Supervisory Special Agent J. Keith Mularski had gone deeper into the world of online computer fraud than any FBI agent before. Working with police agencies in Germany, the U.K., Turkey and other countries, he spearheaded a remarkable investigation that netted 59 arrests and prevented an estimated US$70 million in bank fraud before the FBI pulled the plug on Operation DarkMarket on Oct. 4, 2008.
Salesmen and parents know the technique well. It’s called the takeaway, and as far as Keith Mularski is concerned, it’s the reason he kept his job as administrator of online fraud site DarkMarket.
DarkMarket was what’s known as a “carder” site. Like an eBay for criminals, it was where identity thieves could buy and sell stolen credit card numbers, online identities and the tools to make fake credit cards. In late 2006, Mularski, who had risen through the ranks using the name Master Splynter, had just been made administrator of the site. Mularski not only had control over the technical data available there, but he had the power to make or break up-and-coming identity thieves by granting them access to the site. And not everybody was happy with the arrangement.
A hacker named Iceman — authorities say he was actually San Francisco resident Max Butler — who ran a competing Web site, was saying that Mularski wasn’t the Polish spammer he claimed to be. According to Iceman, Master Splynter was really an agent for the U.S. Federal Bureau of Investigation.
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Iceman had some evidence to back up his claim but couldn’t prove anything conclusively. At the time, every other administrator on the site was being accused of being a federal agent, and Iceman had credibility problems of his own. He had just hacked DarkMarket and three other carder forums in an aggressive play at seizing control of the entire black market for stolen credit card information.
That’s when Mularski went for the takeaway. Salesmen have long used this tactic to seal difficult deals: You simply take the deal off the table in the hope it will spur the customer to come to you. Badgered by questions about his credibility, he threatened to quit altogether. “I decided to risk it all and just said, ‘Hey, if you think you can do a better job running the site and if you think I’m a fed, then by all means take the stuff. I don’t want anything to do with it,” he recalled recently in an interview. “What law enforcement agency would, after they were monitoring the site, want to give it back to the bad guys?”
Mularski’s gambit paid off, and the other DarkMarket administrators let him stay on for another two years.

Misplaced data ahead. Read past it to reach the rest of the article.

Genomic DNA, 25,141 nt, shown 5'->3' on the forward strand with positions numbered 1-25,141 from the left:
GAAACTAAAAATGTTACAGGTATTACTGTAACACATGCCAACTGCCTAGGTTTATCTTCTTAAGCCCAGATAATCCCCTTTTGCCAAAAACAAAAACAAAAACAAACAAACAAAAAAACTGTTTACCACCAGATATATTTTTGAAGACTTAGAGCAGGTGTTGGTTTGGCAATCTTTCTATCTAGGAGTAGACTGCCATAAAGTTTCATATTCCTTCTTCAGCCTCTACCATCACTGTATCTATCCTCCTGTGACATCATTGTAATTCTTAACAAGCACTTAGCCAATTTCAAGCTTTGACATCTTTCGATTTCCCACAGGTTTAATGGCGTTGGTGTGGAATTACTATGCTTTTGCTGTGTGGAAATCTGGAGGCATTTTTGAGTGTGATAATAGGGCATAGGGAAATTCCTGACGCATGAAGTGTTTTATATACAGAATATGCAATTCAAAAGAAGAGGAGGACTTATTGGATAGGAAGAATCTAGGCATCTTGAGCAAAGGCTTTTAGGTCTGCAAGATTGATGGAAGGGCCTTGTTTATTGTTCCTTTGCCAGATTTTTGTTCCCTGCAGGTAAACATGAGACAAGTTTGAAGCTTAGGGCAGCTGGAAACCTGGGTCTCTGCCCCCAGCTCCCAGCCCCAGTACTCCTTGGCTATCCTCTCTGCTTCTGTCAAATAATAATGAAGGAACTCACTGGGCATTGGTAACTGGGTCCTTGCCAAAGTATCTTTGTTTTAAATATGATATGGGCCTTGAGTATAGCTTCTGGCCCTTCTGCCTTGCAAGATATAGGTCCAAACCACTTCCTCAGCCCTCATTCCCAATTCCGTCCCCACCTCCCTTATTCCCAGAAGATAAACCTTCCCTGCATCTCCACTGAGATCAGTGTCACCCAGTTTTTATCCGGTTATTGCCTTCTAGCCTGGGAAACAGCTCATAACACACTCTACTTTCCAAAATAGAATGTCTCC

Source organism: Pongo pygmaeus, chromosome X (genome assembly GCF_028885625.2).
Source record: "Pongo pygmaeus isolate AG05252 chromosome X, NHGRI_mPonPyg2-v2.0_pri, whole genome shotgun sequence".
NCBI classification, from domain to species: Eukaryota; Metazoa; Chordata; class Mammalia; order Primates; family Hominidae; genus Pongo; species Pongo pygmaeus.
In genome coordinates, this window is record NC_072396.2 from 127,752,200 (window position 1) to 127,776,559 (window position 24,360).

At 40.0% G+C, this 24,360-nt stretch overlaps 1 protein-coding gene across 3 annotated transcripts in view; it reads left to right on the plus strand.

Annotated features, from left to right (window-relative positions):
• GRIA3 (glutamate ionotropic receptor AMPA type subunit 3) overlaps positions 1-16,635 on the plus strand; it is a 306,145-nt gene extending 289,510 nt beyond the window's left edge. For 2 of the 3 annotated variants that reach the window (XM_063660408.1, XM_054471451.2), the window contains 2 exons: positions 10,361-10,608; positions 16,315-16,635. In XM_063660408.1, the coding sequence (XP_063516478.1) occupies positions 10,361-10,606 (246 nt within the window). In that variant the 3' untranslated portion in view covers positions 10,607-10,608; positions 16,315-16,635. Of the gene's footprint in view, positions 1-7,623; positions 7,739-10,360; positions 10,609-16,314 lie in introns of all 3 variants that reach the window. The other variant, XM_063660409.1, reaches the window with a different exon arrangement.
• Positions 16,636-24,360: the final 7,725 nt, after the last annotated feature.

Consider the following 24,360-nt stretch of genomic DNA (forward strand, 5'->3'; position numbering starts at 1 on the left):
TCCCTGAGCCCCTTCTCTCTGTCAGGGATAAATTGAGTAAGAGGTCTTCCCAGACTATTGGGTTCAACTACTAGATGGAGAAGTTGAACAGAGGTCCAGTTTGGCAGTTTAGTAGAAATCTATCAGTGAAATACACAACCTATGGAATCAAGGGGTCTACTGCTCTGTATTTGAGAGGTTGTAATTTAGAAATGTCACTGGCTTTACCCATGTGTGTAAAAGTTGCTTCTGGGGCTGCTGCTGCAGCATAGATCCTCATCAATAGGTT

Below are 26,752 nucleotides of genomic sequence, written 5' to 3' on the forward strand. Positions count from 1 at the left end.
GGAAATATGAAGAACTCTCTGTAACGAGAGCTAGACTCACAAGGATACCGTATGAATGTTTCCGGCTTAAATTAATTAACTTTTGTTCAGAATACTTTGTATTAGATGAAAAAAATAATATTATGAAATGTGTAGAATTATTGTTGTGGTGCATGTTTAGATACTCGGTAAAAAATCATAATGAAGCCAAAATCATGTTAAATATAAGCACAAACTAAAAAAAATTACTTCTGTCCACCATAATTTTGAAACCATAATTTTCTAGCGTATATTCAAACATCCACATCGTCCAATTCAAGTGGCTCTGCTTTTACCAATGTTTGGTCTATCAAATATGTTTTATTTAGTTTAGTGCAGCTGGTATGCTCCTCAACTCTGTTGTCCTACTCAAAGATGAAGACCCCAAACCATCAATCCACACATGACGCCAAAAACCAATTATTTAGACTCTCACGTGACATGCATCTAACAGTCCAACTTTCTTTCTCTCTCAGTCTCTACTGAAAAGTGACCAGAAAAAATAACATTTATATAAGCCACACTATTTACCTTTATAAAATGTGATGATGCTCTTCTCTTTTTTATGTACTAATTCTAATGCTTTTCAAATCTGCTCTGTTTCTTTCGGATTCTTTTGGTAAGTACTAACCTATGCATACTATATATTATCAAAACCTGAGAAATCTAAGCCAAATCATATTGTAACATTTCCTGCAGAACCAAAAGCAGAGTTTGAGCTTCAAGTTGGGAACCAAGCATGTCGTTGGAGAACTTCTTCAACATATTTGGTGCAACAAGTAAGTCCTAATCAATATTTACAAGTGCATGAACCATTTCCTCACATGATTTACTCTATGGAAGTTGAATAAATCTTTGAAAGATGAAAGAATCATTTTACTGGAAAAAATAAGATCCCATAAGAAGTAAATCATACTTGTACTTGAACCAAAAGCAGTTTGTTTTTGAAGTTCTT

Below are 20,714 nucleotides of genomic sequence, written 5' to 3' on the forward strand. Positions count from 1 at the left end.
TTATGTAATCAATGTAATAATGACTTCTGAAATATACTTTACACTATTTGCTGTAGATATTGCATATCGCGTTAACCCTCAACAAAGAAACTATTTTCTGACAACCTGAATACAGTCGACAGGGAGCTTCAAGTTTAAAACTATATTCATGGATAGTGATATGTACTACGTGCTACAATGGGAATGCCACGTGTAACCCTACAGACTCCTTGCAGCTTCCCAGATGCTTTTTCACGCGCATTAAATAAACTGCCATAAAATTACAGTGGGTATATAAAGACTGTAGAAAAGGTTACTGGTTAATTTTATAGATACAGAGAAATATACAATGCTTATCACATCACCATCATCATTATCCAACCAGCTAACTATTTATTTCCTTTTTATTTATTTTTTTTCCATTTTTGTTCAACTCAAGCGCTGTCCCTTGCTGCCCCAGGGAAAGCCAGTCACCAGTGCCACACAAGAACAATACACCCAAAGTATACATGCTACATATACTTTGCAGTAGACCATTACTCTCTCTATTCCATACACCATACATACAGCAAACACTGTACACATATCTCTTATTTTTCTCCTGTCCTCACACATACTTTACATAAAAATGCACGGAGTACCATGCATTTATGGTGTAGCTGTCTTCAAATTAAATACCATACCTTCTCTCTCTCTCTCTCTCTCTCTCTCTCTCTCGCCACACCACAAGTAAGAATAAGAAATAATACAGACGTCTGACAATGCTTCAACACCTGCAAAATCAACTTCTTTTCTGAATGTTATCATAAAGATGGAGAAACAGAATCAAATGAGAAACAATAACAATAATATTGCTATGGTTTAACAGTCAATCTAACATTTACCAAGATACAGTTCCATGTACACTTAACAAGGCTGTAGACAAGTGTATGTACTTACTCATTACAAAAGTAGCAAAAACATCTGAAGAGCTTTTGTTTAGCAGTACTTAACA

In the end they would regret that decision. Iceman was right: Supervisory Special Agent J. Keith Mularski had gone deeper into the world of online computer fraud than any FBI agent before. Working with police agencies in Germany, the U.K., Turkey and other countries, he spearheaded a remarkable investigation that netted 59 arrests and prevented an estimated US$70 million in bank fraud before the FBI pulled the plug on Operation DarkMarket on Oct. 4, 2008.
Mularski works for a little-known FBI division called the Cyber Initiative and Resource Fusion Unit, run out of the National Cyber-Forensics & Training Alliance in Pittsburgh, Pennsylvania. The unit is different from a typical FBI field office. It works hand in hand with industry and takes the time to do the deep research required to penetrate the world of online criminals.
“They have a direct personal relationship with industry people in all areas, but specifically a great relationship with the financial institutions,” said Gary Warner, director of research in computer forensics at the University of Alabama at Birmingham. The group also works closely with international law enforcement, laying the groundwork to prosecute Internet criminals who launch attacks across national borders. “Those relationships allow them to take on cases that nobody else would take on,” Warner said.
Mularski’s life as an undercover spammer began around July of 2005, when he created his handle Master Splynter in a tribute to the cartoon rat who plays sensei to the Teenage Mutant Ninja Turtles. His unit ran a project called Slam-Spam, and Mularski, a self-confessed computer nerd, said he had picked up a lot of spamming tricks before he started the operation. “I could talk shop,” he said.
He didn’t send out spam himself, but he knew what questions to ask and — more importantly — what not to ask. He kept to his character as a spammer. If someone approached him with a new “zero day” attack, he wouldn’t ask for details. And he avoided going after personal information, not asking forum members obvious cop-giveaways such as where did they live. “The thing is with these guys, you can’t necessarily target them and just approach them out of the blue,” he said. “So by being out there and not really caring about things — I played a lot of things off nonchalant — I was able to gain their trust.”
The hours were long; scammers don’t work 9 to 5. “Sometimes I spent as much as 18 hours in a day online,” Mularski said. “I was online every day from August 2006 until the operation came down.”